Religion, Law Clash at Bishop Guertin
By Kate Munro
The Union Leader (Manchester, NH)
November 17, 1997
NASHUA The disclosure that a convicted sex offender was knowingly hired by a Catholic school has resulted in a collision between faith and state laws meant to protect children.
Students, parents, and staff at Bishop Guertin High School rallied behind Brother Shawn McEnany, who had pleaded guilty to two counts of sexual assault in 1988 in Lewiston, Maine.
While the school community, including the administrators who hired him, defended McEnany, the Nashua police arrested him on two criminal charges. He faces a felony charge for working with children of the past seven years while being a sexual offender and a misdemeanor for not registering with the police department as a sex offender.
Matt McSorly, the communications director for the Manchester Diocese, which gives Bishop Guertin the mandate to operate, said it was an unfortunate situation.
"We have a clash between two things that we as Catholics and as Americans believe in one is the need for redemption and forgiveness and the other is protection of our children," he said. "It's a very sad thing that these two ideas clash around one individual."
Those who vouch for him say McEnany, who has taken a vow of celibacy and poverty, is a good teacher whom students feel comfortable talking to.
"He's always been a wonderful instructor and friend to both of my children. I know him to be a very good and kind person," said parent Dorothy Doran of Hollis.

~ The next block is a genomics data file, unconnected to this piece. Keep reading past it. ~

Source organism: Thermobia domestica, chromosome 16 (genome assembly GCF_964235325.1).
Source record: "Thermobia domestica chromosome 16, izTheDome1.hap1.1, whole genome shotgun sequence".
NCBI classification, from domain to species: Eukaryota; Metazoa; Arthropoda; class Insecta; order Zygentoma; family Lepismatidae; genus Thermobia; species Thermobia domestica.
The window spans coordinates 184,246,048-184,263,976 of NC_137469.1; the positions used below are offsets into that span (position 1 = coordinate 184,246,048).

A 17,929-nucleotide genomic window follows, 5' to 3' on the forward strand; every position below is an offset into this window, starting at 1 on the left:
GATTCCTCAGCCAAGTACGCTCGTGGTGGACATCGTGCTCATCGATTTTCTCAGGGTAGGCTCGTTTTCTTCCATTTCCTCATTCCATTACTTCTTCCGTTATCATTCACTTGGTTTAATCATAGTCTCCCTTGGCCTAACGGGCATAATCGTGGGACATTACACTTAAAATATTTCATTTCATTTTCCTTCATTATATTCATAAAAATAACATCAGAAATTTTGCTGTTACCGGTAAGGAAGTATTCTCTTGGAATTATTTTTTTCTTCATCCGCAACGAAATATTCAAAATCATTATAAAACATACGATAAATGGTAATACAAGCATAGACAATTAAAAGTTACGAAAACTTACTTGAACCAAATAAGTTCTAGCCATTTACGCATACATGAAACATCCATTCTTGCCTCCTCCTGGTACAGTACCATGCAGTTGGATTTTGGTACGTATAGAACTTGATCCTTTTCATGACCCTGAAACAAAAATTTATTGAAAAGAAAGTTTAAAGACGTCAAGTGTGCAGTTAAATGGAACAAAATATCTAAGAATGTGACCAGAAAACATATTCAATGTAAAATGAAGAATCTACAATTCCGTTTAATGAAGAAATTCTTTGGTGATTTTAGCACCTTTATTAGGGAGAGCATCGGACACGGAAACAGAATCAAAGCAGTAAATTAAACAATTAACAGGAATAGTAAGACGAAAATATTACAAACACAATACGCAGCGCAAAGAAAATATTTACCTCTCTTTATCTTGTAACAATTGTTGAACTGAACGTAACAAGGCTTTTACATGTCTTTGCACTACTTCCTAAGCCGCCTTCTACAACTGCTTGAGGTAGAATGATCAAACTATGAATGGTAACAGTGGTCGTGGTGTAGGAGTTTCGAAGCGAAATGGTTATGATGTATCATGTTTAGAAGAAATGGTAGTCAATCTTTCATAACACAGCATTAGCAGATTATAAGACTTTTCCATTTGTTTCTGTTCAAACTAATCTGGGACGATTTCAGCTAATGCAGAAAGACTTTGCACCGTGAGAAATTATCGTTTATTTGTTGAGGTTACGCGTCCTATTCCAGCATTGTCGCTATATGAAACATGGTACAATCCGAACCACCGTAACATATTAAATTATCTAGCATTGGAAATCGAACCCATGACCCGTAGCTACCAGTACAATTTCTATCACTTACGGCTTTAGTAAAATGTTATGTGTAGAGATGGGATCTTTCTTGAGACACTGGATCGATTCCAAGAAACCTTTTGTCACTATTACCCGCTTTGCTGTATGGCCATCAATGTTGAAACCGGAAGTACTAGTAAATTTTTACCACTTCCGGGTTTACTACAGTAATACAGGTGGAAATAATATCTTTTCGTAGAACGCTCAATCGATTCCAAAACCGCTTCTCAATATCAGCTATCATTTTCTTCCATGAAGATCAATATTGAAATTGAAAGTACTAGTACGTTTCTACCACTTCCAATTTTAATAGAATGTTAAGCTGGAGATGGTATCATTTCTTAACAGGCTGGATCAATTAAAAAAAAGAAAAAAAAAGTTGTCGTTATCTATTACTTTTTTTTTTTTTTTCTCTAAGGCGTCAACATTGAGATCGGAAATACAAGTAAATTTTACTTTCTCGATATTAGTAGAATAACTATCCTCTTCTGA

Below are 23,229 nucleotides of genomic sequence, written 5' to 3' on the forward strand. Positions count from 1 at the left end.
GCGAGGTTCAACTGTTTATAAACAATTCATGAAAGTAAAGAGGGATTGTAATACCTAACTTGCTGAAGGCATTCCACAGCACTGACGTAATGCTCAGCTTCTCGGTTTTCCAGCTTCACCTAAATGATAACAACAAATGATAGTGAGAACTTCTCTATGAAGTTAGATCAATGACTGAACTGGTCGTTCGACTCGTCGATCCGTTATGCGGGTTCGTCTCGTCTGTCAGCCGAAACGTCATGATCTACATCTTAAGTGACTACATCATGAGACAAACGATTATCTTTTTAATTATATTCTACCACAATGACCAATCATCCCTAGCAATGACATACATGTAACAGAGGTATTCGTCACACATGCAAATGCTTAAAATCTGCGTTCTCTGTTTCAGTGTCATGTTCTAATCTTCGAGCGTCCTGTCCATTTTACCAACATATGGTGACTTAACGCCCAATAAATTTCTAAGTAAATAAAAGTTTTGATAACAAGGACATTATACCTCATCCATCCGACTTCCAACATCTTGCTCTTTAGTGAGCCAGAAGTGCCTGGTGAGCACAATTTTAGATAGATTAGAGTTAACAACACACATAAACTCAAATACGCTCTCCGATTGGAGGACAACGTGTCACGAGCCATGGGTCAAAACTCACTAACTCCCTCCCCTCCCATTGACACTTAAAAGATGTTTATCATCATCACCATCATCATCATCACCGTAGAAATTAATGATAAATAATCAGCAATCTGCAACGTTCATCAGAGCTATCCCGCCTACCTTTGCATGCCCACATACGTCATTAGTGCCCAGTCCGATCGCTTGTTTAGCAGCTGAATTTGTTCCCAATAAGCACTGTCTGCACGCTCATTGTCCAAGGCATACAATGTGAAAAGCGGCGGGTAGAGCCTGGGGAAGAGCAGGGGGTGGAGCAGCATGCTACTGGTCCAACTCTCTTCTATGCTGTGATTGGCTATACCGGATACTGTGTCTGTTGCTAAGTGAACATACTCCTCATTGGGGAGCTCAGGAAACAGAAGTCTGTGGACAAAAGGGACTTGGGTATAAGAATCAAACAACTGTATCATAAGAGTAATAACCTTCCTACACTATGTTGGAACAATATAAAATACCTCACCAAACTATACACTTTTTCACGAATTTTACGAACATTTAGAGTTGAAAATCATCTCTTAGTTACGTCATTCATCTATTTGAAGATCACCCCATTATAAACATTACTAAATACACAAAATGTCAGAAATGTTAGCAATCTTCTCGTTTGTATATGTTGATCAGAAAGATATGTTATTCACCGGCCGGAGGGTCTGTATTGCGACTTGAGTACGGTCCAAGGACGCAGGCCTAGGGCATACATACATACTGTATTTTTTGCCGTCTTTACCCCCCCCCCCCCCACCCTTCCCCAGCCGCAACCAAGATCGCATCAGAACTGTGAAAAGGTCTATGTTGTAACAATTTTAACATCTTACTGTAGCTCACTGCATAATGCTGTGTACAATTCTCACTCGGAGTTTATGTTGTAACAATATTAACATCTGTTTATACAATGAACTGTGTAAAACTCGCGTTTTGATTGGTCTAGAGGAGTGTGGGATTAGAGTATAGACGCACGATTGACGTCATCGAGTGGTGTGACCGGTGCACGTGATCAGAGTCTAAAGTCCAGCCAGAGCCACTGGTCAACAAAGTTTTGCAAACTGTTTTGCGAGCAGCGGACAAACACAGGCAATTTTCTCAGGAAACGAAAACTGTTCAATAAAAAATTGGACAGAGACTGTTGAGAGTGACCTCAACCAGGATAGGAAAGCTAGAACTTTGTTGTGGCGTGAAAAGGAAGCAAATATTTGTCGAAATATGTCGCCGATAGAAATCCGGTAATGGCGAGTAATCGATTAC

David Burtman, 20, who graduated in 1995, said, "He's proven himself as an excellent teacherI think bygones should be bygones."
And Brother Leo Labbe, the school's headmaster, spoke highly of McEnany in a written statement last Thursday, and of his "significant contributions he has made to the lives of the students and their families."
Labbe, however, did not return phone calls last week.
And yet, Lt. William Barlow, the head of the Nashua Police Department's Youth Services Division, questioned why a private school would knowingly hire someone with McEnany's background. There have been no such cases in local public schools that Barlow could remember.
"Why would a school take a chance in hiring someone" with that background? he asked. "Putting children in that type of possible harm is opening yourself up to a civil liability that's tremendous."
While many at Bishop Guertin feel McEnany should be forgiven, Barlow defended the state law. People can change, he said, but the law was passed with the idea that society doesn't want to take a chance with putting children in danger.
"The chances of something else occurring (with) children far outweigh him losing an occupation," he said.
Marcia Sink, the executive director of Court Appointed Special Advocates, which works with sexually-abused children, said there's no way to be sure a person has reformed.
"I don't think there's ever a guarantee. That's really difficult to say. We all want to believe that people can change and some probably do," she said, "but there's enough data that shows, given the opportunity to reoffend, many pedophiles will."
And former Bishop Guertin student Alfred Thompson, who is now attending Rivier College, said "as a Christian," he must forgive. But he said he questions the school administration's decision to keep McEnany after the school became co-educational.
McEnany was convicted of a sex offense against a 15-year old girl. The school began admitting girls in 1992.
"As an institution, Bishop Guertin should have considered the possibility, even the outside possibility, that the incident could have been repeated," Thompson wrote in a statement. "I would not be surprised if this incident leads many parents to question the school's administration.
"I still trust and respect Br. Shawnfor what he has done in Nashua, not Lewiston. People have to forgive and move on," he said.
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